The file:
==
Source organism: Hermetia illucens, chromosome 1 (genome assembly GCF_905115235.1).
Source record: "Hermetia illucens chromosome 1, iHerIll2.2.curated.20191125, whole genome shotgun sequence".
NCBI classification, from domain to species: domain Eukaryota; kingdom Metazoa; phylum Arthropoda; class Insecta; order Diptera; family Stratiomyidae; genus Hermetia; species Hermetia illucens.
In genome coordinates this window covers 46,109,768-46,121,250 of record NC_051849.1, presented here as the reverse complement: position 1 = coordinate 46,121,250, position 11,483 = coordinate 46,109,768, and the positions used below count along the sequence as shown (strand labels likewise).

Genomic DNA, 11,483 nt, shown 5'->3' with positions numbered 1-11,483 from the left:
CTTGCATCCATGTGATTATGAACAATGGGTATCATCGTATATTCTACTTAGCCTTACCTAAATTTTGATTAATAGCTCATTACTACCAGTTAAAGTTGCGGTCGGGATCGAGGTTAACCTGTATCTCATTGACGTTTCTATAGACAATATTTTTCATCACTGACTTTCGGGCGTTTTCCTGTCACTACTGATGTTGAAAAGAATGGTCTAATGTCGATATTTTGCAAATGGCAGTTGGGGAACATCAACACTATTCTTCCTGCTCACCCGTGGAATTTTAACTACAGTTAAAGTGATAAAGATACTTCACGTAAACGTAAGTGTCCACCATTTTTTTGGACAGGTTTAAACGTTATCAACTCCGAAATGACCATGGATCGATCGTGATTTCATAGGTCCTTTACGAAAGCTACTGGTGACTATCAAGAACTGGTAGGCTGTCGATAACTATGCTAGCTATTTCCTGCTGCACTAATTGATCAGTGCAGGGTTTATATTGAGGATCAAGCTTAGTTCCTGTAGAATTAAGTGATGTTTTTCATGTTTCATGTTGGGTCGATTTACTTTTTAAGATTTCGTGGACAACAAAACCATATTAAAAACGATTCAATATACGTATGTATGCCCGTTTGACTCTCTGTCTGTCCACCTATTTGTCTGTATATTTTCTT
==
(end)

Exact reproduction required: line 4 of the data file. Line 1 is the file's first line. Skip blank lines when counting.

In genome coordinates this window covers 46,109,768-46,121,250 of record NC_051849.1, presented here as the reverse complement: position 1 = coordinate 46,121,250, position 11,483 = coordinate 46,109,768, and the positions used below count along the sequence as shown (strand labels likewise).